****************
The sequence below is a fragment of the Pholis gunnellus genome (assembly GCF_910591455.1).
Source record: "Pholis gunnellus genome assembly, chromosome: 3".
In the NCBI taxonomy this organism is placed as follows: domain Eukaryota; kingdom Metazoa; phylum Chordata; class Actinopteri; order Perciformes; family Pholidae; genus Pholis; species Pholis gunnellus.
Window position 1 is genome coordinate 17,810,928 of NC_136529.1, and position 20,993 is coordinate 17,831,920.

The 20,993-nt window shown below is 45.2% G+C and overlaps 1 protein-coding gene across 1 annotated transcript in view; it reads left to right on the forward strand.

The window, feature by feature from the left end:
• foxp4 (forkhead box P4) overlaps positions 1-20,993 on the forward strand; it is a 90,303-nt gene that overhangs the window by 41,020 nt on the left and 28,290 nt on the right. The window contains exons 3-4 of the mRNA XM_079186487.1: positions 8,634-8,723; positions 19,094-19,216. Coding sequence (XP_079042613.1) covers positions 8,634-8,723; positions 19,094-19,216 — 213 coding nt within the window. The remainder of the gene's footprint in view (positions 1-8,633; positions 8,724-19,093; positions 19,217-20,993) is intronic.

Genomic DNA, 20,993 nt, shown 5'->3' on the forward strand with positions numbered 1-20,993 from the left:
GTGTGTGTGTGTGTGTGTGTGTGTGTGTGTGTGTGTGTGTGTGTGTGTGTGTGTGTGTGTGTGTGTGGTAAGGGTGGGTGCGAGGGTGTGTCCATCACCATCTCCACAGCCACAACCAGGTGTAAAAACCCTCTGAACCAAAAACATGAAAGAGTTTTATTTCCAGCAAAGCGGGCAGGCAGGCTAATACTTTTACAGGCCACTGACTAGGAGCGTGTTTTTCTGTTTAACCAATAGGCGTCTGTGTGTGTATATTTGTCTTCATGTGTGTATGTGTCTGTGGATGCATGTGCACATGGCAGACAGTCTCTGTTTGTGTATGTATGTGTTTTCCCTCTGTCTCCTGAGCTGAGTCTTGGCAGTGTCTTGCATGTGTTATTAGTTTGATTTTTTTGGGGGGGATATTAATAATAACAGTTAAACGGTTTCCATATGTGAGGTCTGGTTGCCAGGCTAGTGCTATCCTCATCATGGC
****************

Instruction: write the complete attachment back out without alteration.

The sequence below is a fragment of the Pholis gunnellus genome (assembly GCF_910591455.1).
Source record: "Pholis gunnellus genome assembly, chromosome: 3".
In the NCBI taxonomy this organism is placed as follows: domain Eukaryota; kingdom Metazoa; phylum Chordata; class Actinopteri; order Perciformes; family Pholidae; genus Pholis; species Pholis gunnellus.
Window position 1 is genome coordinate 17,810,928 of NC_136529.1, and position 20,993 is coordinate 17,831,920.

The 20,993-nt window shown below is 45.2% G+C and overlaps 1 protein-coding gene across 1 annotated transcript in view; it reads left to right on the forward strand.

The window, feature by feature from the left end:
• foxp4 (forkhead box P4) overlaps positions 1-20,993 on the forward strand; it is a 90,303-nt gene that overhangs the window by 41,020 nt on the left and 28,290 nt on the right. The window contains exons 3-4 of the mRNA XM_079186487.1: positions 8,634-8,723; positions 19,094-19,216. Coding sequence (XP_079042613.1) covers positions 8,634-8,723; positions 19,094-19,216 — 213 coding nt within the window. The remainder of the gene's footprint in view (positions 1-8,633; positions 8,724-19,093; positions 19,217-20,993) is intronic.

Genomic DNA, 20,993 nt, shown 5'->3' on the forward strand with positions numbered 1-20,993 from the left:
GTGTGTGTGTGTGTGTGTGTGTGTGTGTGTGTGTGTGTGTGTGTGTGTGTGTGTGTGTGTGTGTGTGGTAAGGGTGGGTGCGAGGGTGTGTCCATCACCATCTCCACAGCCACAACCAGGTGTAAAAACCCTCTGAACCAAAAACATGAAAGAGTTTTATTTCCAGCAAAGCGGGCAGGCAGGCTAATACTTTTACAGGCCACTGACTAGGAGCGTGTTTTTCTGTTTAACCAATAGGCGTCTGTGTGTGTATATTTGTCTTCATGTGTGTATGTGTCTGTGGATGCATGTGCACATGGCAGACAGTCTCTGTTTGTGTATGTATGTGTTTTCCCTCTGTCTCCTGAGCTGAGTCTTGGCAGTGTCTTGCATGTGTTATTAGTTTGATTTTTTTGGGGGGGATATTAATAATAACAGTTAAACGGTTTCCATATGTGAGGTCTGGTTGCCAGGCTAGTGCTATCCTCATCATGGC